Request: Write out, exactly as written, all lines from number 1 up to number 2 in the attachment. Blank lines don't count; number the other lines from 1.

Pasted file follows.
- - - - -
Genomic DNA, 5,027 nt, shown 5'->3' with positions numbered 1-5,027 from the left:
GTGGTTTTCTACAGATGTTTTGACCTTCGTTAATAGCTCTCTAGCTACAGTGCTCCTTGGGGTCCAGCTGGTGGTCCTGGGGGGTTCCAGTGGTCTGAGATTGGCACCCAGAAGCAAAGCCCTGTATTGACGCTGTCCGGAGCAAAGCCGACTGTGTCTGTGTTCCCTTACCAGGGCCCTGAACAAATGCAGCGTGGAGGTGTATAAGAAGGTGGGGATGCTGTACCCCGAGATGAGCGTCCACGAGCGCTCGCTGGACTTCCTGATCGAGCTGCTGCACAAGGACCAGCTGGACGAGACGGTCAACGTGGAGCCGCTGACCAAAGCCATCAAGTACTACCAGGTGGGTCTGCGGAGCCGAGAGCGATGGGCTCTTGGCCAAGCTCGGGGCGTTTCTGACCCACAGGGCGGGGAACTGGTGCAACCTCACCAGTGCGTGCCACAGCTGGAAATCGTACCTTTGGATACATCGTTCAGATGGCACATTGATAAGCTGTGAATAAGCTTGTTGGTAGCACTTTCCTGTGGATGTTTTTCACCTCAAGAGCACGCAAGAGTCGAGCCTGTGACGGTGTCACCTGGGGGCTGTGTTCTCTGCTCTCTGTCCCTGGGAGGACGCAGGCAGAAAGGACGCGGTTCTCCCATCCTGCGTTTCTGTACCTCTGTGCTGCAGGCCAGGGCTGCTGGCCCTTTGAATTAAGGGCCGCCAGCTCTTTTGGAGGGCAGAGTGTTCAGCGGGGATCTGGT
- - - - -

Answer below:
Genomic DNA, 5,027 nt, shown 5'->3' with positions numbered 1-5,027 from the left:
GTGGTTTTCTACAGATGTTTTGACCTTCGTTAATAGCTCTCTAGCTACAGTGCTCCTTGGGGTCCAGCTGGTGGTCCTGGGGGGTTCCAGTGGTCTGAGATTGGCACCCAGAAGCAAAGCCCTGTATTGACGCTGTCCGGAGCAAAGCCGACTGTGTCTGTGTTCCCTTACCAGGGCCCTGAACAAATGCAGCGTGGAGGTGTATAAGAAGGTGGGGATGCTGTACCCCGAGATGAGCGTCCACGAGCGCTCGCTGGACTTCCTGATCGAGCTGCTGCACAAGGACCAGCTGGACGAGACGGTCAACGTGGAGCCGCTGACCAAAGCCATCAAGTACTACCAGGTGGGTCTGCGGAGCCGAGAGCGATGGGCTCTTGGCCAAGCTCGGGGCGTTTCTGACCCACAGGGCGGGGAACTGGTGCAACCTCACCAGTGCGTGCCACAGCTGGAAATCGTACCTTTGGATACATCGTTCAGATGGCACATTGATAAGCTGTGAATAAGCTTGTTGGTAGCACTTTCCTGTGGATGTTTTTCACCTCAAGAGCACGCAAGAGTCGAGCCTGTGACGGTGTCACCTGGGGGCTGTGTTCTCTGCTCTCTGTCCCTGGGAGGACGCAGGCAGAAAGGACGCGGTTCTCCCATCCTGCGTTTCTGTACCTCTGTGCTGCAGGCCAGGGCTGCTGGCCCTTTGAATTAAGGGCCGCCAGCTCTTTTGGAGGGCAGAGTGTTCAGCGGGGATCTGGT